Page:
This study examined whether passive metatarsophalangeal joints (MPJ) stiffness was associated with leg stiffness (Kleg) vertical stiffness (Kvert) and running economy (RE) during sub-maximal running. Nine male experienced runners underwent passive MPJ stiffness measurements in standing and sitting positions followed by sub-maximal running on an instrumented treadmill. With the individual foot position properly aligned, the MPJ passive stiffness in both sitting (MPJsit) and standing positions (MPJstand) were measured with a computerized dynamometer. Data were collected at a running speed of 2.78 m/s, representing a stabilized level of energy expenditure. Pedar pressure insole was used to determine the contact time (tc) and peak reaction force for the calculation of Kleg and Kvert. A respiratory gas analysis system was used to estimate the RE. Bivariate correlation test was performed to examine the correlation among MPJ stiffness, contact time, Kleg, Kvert, and RE. The results showed that MPJsit and MPJstand were inversely correlated with RE (p = 0.04, r = −0.68 to −0.69), suggesting that stiffer MPJ improves RE. In addition, MPJsit was correlated positively with Kleg (p < 0.01, r = 0.87), Kvert (p = 0.03, r = 0.70) but inversely with tc (p = 0.02, r = −0.76), while MPJstand was correlated positively with the Kvert (p = 0.02, r = 0.77). These findings suggested that strength of toe plantar flexors provides stability and agility in the stance phase for more effective and faster forward movement. Copyright © 2016 Elsevier B.V. All rights reserved.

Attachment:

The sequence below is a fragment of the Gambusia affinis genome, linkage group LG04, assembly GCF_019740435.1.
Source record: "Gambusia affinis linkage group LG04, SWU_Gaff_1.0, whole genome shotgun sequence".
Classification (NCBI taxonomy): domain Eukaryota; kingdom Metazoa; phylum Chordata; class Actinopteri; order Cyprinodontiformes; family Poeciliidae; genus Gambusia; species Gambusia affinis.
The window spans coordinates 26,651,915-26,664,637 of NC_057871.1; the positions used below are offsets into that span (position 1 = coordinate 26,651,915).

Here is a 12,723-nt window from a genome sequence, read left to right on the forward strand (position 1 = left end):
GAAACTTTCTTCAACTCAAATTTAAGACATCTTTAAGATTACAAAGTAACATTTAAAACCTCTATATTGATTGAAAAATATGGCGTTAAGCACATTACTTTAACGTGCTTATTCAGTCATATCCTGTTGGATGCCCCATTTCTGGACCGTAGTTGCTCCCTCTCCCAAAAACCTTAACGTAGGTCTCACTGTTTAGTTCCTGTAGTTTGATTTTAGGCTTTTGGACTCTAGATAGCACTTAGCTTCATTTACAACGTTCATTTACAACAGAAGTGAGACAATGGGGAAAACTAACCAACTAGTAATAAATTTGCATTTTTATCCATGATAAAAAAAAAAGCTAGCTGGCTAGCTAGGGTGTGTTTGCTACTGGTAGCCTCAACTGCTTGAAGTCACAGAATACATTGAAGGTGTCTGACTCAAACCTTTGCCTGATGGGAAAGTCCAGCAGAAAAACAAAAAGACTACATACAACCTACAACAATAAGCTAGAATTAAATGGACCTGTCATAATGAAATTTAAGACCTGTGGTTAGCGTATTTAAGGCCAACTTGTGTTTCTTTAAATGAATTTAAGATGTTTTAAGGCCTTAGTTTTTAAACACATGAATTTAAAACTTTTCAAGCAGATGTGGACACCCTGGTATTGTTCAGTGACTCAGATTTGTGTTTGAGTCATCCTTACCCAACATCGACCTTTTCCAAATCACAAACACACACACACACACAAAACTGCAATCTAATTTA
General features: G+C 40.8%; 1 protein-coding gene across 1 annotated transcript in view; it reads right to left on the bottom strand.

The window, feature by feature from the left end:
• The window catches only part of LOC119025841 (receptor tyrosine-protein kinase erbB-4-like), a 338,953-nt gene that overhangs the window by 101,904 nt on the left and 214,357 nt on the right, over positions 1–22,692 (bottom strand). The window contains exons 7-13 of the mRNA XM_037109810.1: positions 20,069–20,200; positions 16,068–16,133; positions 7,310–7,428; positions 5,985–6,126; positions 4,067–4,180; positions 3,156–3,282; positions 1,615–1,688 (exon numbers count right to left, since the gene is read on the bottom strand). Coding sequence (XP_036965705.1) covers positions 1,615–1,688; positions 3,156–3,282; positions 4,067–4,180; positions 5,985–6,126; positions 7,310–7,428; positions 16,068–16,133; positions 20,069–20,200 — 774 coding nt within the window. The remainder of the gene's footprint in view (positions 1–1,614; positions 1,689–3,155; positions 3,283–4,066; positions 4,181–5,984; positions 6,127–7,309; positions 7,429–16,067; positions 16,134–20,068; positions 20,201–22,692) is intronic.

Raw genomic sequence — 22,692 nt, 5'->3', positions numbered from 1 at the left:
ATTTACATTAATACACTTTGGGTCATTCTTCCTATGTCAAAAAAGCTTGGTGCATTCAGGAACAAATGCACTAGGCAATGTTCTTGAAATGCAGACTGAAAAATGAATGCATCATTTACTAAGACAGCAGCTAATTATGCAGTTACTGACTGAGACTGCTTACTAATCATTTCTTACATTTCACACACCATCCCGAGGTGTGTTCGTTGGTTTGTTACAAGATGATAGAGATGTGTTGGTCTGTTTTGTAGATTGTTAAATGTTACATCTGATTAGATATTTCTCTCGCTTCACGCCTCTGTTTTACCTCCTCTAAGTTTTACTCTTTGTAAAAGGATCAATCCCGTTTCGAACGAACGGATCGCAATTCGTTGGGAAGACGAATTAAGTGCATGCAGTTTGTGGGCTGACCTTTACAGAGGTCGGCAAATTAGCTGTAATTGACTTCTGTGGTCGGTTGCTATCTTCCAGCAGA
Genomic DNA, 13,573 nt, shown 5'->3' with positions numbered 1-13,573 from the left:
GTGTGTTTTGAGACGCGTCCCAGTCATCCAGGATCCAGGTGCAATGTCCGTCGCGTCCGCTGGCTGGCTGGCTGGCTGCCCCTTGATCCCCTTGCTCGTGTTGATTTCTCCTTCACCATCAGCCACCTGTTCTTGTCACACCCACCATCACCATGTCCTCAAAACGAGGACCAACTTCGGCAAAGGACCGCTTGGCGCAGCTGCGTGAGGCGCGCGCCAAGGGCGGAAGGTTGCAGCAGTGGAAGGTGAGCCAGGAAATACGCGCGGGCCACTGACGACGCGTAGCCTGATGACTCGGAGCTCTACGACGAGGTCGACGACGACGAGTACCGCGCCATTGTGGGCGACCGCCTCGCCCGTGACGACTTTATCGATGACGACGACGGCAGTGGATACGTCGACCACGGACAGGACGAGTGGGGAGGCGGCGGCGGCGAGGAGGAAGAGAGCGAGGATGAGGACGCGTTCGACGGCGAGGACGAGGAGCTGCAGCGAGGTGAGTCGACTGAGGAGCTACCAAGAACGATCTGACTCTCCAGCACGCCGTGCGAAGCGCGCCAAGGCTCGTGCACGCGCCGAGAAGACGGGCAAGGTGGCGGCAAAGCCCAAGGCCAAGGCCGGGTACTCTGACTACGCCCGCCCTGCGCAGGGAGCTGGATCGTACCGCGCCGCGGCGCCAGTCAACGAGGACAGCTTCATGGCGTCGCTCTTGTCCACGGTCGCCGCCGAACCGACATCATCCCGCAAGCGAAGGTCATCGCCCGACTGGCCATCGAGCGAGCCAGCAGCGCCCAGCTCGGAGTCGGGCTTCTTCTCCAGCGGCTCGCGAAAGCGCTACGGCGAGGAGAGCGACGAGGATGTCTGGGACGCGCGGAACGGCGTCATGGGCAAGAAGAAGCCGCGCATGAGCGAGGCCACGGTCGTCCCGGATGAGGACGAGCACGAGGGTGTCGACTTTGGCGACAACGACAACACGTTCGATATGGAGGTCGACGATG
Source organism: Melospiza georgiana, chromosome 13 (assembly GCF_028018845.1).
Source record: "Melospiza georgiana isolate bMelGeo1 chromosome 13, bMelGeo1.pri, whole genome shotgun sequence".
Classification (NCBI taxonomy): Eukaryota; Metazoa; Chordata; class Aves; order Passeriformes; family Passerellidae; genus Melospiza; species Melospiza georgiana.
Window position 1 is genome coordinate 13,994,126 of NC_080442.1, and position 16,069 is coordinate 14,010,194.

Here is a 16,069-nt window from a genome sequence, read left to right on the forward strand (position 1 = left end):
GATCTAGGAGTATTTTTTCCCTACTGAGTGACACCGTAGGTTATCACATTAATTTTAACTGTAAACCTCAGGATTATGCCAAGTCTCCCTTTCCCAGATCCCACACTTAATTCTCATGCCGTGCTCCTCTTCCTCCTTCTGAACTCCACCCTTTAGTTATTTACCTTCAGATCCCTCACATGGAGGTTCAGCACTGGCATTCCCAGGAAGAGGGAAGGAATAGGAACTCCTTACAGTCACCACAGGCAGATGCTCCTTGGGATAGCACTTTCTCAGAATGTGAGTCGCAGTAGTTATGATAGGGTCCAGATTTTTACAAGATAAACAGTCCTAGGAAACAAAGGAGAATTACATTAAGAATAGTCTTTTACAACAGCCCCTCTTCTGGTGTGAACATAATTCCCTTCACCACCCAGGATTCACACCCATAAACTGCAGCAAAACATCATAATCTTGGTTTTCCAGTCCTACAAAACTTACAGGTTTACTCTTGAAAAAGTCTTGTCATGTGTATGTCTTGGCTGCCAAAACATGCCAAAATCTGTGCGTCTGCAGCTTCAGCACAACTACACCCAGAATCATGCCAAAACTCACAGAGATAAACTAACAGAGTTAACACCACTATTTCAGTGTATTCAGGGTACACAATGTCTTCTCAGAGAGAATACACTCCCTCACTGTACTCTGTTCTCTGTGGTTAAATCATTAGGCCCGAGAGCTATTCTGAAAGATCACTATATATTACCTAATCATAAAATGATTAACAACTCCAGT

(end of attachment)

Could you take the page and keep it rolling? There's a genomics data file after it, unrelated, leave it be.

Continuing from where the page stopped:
CitationMan, H. S., Lam, W. K., Lee, J., Capio, C. M., & Leung, A. K. L. (2016). Is passive metatarsophalangeal joint stiffness related to leg stiffness, vertical stiffness and running economy during sub-maximal running? Gait & Posture, 49, 303-308. doi: 10.1016/j.gaitpost.2016.07.004
- MPJ stiffness
- Leg stiffness
- Running economy